Hearing witness says drive test results support need for proposed cell tower
By Richard Gaw
Throughout his three-hour testimony and cross-examination before the New Garden Township Zoning Hearing Board on Oct. 16, a design engineer stood by the results of a two-day test in April that he said supported the need for a telecommunications tower to be built in Landenberg, in order to strengthen the coverage area in the vicinity of the Old Stenning Farm, where the tower is proposed to be constructed.
The hearing was held before the township's Zoning Hearing Board and moderated by township solicitor Winifred Sebastian, Esq. It was a continuation of the Oct. 2 hearing, when an amended plan was agreed to that would scratch the original pine tree design of the tower, in favor of being redesigned to resemble a barn silo – known as a stealth silo structure that would contain the cell tower and include protective fencing, landscaping and access to main road.
For nearly two hours, Christopher Shubert, an attorney with Riley, Riper, Hollin & Collagreco and the legal representative for Eco-Site, Inc., asked his witness Andrew Peterson, a radio frequency design engineer with DBM Engineering in Fairville, Pa., to provide the details of a drive test Peterson supervised on April 24 and 25 in Landenberg, that assessed the service level of the wireless providers that are currently serving the area – T-Mobile, Sprint, Verizon Wireless and AT&T.
Peterson worked on the testing and concluding report with representatives from King of Prussia-based QuadGen Wireless Solutions, Inc. No representatives from the company were called as witnesses at the hearing.
Peterson was deployed by Eco-Site, Inc., as part of the company's application to install a 125-foot tall personal wireless services facility for T-Mobile Northeast, LLC on property owned by Arthur and Renee Santoro at 1511 Yeatmans Station Road in Landenberg.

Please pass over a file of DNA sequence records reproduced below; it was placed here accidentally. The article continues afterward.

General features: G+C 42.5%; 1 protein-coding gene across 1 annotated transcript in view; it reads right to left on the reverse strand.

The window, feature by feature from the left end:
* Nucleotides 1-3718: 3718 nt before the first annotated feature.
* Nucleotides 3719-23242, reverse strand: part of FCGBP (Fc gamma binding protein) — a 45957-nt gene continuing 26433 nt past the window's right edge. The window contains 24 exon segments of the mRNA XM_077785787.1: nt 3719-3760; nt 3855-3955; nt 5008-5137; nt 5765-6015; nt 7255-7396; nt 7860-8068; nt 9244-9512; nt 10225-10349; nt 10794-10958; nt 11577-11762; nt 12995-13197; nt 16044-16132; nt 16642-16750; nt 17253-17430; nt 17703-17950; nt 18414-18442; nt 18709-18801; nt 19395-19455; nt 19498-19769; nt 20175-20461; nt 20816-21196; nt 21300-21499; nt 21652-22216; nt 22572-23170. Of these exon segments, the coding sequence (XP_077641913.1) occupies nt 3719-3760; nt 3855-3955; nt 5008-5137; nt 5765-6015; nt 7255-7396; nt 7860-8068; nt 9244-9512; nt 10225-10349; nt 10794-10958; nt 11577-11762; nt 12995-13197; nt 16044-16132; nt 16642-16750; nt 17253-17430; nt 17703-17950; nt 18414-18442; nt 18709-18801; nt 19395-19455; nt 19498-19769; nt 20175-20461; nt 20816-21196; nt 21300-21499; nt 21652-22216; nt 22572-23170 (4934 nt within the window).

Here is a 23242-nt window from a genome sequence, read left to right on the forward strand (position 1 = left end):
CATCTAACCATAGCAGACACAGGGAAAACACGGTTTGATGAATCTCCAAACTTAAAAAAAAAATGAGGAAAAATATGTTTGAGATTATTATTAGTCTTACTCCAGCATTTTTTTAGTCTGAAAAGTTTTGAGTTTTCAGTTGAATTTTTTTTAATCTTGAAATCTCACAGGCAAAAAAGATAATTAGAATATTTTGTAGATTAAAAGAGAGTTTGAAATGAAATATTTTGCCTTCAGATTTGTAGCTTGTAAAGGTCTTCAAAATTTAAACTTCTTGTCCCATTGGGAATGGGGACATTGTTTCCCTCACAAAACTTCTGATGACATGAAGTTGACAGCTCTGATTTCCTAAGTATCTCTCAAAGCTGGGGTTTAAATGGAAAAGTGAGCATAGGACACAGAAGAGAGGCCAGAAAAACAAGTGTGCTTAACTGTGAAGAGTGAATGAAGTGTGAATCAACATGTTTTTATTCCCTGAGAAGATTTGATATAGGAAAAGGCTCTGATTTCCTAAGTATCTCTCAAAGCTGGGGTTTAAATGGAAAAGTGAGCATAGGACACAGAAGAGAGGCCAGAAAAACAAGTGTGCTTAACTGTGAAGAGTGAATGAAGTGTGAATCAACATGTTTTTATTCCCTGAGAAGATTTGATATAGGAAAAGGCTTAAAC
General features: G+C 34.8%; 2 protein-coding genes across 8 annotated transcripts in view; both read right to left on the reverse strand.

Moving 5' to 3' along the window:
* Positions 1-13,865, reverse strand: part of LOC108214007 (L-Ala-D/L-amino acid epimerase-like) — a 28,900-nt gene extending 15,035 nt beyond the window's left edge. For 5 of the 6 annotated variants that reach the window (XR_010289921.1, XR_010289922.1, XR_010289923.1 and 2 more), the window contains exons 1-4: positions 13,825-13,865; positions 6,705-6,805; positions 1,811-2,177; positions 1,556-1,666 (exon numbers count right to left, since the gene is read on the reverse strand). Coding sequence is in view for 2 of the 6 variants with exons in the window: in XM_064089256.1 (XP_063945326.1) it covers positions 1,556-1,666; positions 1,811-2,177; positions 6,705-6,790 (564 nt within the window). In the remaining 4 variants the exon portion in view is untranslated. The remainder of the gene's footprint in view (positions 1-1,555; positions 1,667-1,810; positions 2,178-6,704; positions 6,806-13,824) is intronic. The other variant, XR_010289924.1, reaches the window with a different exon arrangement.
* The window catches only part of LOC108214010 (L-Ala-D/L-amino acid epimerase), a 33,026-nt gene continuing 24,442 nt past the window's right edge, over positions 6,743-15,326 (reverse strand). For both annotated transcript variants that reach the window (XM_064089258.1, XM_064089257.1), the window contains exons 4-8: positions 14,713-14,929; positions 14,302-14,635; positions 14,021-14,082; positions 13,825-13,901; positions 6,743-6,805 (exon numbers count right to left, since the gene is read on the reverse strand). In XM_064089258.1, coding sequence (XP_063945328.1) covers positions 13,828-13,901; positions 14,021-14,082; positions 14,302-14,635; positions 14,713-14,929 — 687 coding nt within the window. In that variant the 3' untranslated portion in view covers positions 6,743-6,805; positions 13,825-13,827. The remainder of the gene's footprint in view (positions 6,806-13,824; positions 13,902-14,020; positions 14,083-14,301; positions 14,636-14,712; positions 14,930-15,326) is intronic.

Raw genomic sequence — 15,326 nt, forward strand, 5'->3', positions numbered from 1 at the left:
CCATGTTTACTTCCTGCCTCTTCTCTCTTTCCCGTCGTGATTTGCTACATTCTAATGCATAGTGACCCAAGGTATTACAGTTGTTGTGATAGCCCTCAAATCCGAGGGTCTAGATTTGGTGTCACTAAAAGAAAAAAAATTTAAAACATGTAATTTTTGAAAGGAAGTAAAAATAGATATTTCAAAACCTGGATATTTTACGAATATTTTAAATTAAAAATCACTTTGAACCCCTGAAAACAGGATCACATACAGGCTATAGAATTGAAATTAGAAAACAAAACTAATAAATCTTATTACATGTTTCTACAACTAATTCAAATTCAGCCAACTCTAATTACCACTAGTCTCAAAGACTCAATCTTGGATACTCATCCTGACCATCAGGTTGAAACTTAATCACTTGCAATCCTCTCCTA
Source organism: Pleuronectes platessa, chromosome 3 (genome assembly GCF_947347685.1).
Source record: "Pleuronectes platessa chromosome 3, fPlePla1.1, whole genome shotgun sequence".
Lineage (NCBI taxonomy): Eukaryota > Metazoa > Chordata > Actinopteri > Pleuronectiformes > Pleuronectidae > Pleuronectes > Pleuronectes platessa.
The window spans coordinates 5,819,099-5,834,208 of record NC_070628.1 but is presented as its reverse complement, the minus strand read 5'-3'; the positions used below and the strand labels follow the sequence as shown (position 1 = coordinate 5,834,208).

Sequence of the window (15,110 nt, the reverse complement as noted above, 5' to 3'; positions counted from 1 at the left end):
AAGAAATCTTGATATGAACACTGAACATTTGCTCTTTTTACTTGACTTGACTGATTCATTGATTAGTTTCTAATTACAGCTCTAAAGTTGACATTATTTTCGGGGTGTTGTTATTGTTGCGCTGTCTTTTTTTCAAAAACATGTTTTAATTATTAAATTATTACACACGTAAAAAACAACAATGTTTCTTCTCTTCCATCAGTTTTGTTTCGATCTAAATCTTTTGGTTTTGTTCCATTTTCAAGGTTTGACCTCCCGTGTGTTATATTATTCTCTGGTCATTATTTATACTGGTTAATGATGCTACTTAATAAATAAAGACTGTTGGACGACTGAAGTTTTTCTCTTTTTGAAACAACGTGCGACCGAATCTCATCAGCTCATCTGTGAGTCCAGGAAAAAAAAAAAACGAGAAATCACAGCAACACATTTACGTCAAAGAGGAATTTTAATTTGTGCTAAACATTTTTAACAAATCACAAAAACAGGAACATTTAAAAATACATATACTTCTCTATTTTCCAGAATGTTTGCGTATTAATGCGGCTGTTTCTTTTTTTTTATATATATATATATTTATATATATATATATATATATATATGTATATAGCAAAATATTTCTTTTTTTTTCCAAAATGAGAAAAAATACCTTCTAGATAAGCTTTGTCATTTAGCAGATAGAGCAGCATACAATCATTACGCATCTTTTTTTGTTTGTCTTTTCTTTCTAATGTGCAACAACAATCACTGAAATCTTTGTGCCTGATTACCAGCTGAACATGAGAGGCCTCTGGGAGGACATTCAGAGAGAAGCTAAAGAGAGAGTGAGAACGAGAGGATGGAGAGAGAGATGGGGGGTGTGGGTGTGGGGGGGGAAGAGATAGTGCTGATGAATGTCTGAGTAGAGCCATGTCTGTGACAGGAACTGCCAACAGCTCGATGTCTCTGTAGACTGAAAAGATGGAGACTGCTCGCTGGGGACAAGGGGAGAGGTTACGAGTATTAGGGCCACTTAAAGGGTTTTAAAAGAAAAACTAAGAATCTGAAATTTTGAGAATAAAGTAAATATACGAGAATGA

Referring to the findings of the test, Peterson told Shubert there was a service gap in cell coverage among the wireless providers who provide service in the township, that he estimated to encompass 8.7 square miles. He identified the gap area to be bound by Good Hope Road, Doe Run Road and Little Baltimore Road to the north; North Star Road, Crossan Road, Doe Run Road and Thompson Station Road to the east; Chambers Rock Road to the south; and New London Road and Flint Hill Road to the west.
Peterson said that the gap contains 25 miles of thruways and 20 miles of neighborhood roads, 839 total parcels and 764 residences in Pennsylvania, and 1,171 parcels and 1,007 residences in Delaware.
The purpose of the drive test, Peterson said, was to assess the 'real-world' radio frequency, strength and quality of service that the subscriber experiences on the day of testing. The test, he said, also used 8 phones in the test vehicle that placed test calls to determine their rate of connectivity. Placing calls from the vehicle, Peterson said, better emulates what a typical driver experiences when he or she makes a call from his or her vehicle.
The test included 283 total cell phone calls, 147 of which attempted to reach T-Mobile users within the area. Of those, 11 didn't go through: Eight were dropped calls and three were ineffective attempts. Translated, that's 7.4 percent of the calls made in the testing area that were considered adverse, which Peterson said is in excess of the case law reliability threshold, which is set at 95 percent. Service providers tend to set their ideal successful call rate at about 98 percent.
Of the service providers tested, T-Mobile had the lowest percentage of adverse calls, while AT&T and Verizon Wireless registered the highest percentage.